Crème Brûlée, presumably the undisputed classic amongst French desserts, was the first one I ever tried making when I started dabbling with French pâtisserie many years back. I lived in Paris at the time, and pâtisserie has remained my passion ever since. And Crème Brûlée certainly is a favorite dessert of mine, although as with so many dishes that you favor from early on they begin to pose little challenge to the passionate desser maker after a while, which ultimately makes you wander off to new areas, and sometimes you even stop making a certain dish altogether. So I actually had not made Crème Brûlée for quite some time when I got inspired to try this variation by the simple fact of having too much lavender in my spice drawer.
The dish was a hit with the friends I had over for dinner that night, and since the night was a good one, we spontaneously flambéed the dessert as well – it did not harm it, but it’s a step that can of course easily be skipped.
By the way, the recipe below is also perfect for making a classic (vanilla) Crème Brûlée – just skip the lavender and replace the lavender sugar with finely granulated white (caster) sugar.
Ingredients (for 4 servings):
For the lavender sugar:
- 150 grams of very finely granulated sugar
- 2 to 3 tablespoons of lavender
For the cream:
- 250 ml of cream
- 250 ml of full-fat milk
- 1 vanilla pod
- 1 1/2 teaspoons of lavender
- 5 egg yolks
Preparing the lavender sugar:
- Mix the sugar with the herb and fill into an air-tight container. Allow the flavor to infuse for at least 3 days, ideally one week.
Preparing the cream:
- Pass the lavender sugar through a sieve whose mesh width allows separating the sugar from the lavender flowers. Set the lavender sugar aside for later use.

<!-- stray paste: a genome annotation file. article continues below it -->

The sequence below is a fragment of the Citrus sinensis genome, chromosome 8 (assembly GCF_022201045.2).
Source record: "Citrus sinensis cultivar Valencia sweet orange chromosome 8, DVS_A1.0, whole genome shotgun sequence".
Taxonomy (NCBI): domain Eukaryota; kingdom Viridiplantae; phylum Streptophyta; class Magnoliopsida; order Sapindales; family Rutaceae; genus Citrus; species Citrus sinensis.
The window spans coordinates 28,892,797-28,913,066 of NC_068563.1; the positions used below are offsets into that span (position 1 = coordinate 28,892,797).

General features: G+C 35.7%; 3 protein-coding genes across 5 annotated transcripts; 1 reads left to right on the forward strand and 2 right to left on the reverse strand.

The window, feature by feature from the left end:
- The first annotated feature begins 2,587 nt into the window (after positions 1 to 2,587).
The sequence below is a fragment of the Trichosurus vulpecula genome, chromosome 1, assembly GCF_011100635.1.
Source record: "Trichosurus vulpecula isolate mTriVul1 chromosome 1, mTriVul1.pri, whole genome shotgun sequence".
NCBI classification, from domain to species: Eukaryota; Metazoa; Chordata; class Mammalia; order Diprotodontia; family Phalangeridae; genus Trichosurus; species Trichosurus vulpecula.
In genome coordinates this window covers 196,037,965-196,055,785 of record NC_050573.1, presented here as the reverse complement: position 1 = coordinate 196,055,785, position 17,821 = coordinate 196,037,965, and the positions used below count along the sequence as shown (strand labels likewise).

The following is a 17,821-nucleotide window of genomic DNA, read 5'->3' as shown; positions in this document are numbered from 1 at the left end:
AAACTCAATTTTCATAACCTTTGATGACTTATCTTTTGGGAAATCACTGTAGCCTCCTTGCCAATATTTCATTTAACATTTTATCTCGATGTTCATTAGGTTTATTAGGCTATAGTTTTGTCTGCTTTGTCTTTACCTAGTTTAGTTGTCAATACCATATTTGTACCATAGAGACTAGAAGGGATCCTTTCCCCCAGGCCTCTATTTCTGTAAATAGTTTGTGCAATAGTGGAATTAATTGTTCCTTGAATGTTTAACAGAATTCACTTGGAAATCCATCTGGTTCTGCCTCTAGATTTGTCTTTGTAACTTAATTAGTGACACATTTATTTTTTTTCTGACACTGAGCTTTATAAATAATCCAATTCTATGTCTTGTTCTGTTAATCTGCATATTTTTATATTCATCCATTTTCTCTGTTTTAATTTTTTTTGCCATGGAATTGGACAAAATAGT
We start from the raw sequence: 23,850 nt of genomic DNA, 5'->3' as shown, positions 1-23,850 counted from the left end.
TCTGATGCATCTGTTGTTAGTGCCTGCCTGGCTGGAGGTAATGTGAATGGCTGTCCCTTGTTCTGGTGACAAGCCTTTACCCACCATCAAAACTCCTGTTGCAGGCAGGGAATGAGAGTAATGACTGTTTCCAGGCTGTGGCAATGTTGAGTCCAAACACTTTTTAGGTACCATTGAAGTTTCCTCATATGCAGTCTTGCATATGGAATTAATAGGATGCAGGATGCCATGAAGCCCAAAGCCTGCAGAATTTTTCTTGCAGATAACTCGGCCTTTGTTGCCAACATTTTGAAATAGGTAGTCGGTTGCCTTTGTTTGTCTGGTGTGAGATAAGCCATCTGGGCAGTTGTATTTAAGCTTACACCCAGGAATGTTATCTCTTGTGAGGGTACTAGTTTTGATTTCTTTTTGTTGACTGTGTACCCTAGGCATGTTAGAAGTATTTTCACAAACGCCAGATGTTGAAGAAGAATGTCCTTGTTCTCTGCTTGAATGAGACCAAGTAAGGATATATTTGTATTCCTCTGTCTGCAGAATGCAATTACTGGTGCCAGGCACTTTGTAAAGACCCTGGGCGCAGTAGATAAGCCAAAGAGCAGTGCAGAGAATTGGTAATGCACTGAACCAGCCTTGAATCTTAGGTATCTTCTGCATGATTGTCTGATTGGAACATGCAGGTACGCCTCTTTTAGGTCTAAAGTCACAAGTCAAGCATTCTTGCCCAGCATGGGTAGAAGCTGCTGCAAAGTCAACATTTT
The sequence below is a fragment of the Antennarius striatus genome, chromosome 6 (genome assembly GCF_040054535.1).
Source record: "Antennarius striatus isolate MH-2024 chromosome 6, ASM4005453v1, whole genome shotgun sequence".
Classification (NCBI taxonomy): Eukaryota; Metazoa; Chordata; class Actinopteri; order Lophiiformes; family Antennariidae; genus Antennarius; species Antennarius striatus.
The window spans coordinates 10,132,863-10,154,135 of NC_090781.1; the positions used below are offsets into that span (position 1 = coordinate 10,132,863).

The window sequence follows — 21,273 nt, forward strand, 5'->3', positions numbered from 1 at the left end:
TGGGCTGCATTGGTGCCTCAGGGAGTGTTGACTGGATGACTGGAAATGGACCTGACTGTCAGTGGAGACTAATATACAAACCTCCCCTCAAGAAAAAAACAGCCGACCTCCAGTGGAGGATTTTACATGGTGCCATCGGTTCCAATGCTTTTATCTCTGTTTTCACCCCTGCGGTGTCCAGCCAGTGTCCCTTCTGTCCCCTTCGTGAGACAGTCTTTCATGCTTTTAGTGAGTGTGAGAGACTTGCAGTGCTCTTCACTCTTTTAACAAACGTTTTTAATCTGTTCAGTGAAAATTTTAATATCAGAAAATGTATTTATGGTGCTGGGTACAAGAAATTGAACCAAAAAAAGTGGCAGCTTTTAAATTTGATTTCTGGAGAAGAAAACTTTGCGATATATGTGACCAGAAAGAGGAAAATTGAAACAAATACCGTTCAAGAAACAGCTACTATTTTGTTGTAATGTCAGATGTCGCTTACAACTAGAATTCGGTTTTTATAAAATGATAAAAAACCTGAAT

- Mix the cream and the milk in a saucepan. Cut the vanilla pod in halves, scrape out the seeds with the back of a knife and add the seeds and the emptied vanilla pod to the milk and cream mix.
- Bring the milk and cream mix to boil. Take off the stove, let cool down a bit, then remove the vanilla pod and pass the mixture through a fine sieve. Remove any foam on top of the liquid. Do not stir anymore, or only gently in order not to create new foam.
- Beat the egg yolks with an electric mixer until creamy. Add 75 grams of the lavender sugar and continue beating until very creamy and almost white.
- Gently fold in the milk and cream mix (note: the mix should be not more than lukewarm), starting with a few spoonfuls, and then bit by bit mix in the rest. Make sure you stir the mixture very gently, and remove any foam that should form on the top.
- Fill the mixture into 4 flat oven-proof serving dishes (Crème Brûlée dishes).
- Pre-heat the oven to 100 degrees Celsius (fan oven). Prepare a water-bath by pouring boiling water into an oven tray placed directly under the grate on which you place the dishes with the Crème Brûlée. Allow the cream to thicken slowly by giving it at least 1 hour of oven time. Check regularly that your cream is not getting too solid, otherwise reduce the oven temperature a bit. If the cream is still very liquid at the end of one hour of oven time, give it a longer oven time. Should it still be very liquid after 1 1/2 hours of oven time, increase the oven temperature a little bit, but refrain from increasing it too much as the Crème Brûlée will loose its creaminess if it is baked too hot.
- When the cream has thickened (note that it should not become solid through and through), take it out of the oven and allow it to cool off a bit, then place in the fridge for approximately 2 hours.
- Before serving, sprinkle the Crème Brûlée with the remaining lavender sugar and caramelize under a blow-torch. And finally, if you cannot resist the temptation to play with fire, but totally optional: At the table, pour half a shot of Grand Marnier over each dish of Crème Brûlée and flambé it immediately.